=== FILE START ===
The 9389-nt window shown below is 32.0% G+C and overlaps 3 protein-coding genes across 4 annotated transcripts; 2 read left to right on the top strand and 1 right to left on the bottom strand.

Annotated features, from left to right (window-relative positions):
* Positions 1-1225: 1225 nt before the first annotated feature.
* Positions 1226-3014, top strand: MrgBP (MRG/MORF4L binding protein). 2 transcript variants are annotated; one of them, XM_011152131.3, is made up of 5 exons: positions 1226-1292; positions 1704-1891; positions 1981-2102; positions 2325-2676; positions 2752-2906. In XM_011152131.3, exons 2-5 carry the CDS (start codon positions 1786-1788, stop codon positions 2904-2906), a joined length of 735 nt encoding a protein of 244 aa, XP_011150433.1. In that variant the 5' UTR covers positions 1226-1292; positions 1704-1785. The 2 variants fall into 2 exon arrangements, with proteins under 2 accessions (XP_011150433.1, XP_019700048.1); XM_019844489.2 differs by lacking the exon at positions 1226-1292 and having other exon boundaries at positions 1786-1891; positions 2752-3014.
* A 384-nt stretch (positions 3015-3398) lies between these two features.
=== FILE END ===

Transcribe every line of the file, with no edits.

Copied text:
The 9389-nt window shown below is 32.0% G+C and overlaps 3 protein-coding genes across 4 annotated transcripts; 2 read left to right on the top strand and 1 right to left on the bottom strand.

Annotated features, from left to right (window-relative positions):
* Positions 1-1225: 1225 nt before the first annotated feature.
* Positions 1226-3014, top strand: MrgBP (MRG/MORF4L binding protein). 2 transcript variants are annotated; one of them, XM_011152131.3, is made up of 5 exons: positions 1226-1292; positions 1704-1891; positions 1981-2102; positions 2325-2676; positions 2752-2906. In XM_011152131.3, exons 2-5 carry the CDS (start codon positions 1786-1788, stop codon positions 2904-2906), a joined length of 735 nt encoding a protein of 244 aa, XP_011150433.1. In that variant the 5' UTR covers positions 1226-1292; positions 1704-1785. The 2 variants fall into 2 exon arrangements, with proteins under 2 accessions (XP_011150433.1, XP_019700048.1); XM_019844489.2 differs by lacking the exon at positions 1226-1292 and having other exon boundaries at positions 1786-1891; positions 2752-3014.
* A 384-nt stretch (positions 3015-3398) lies between these two features.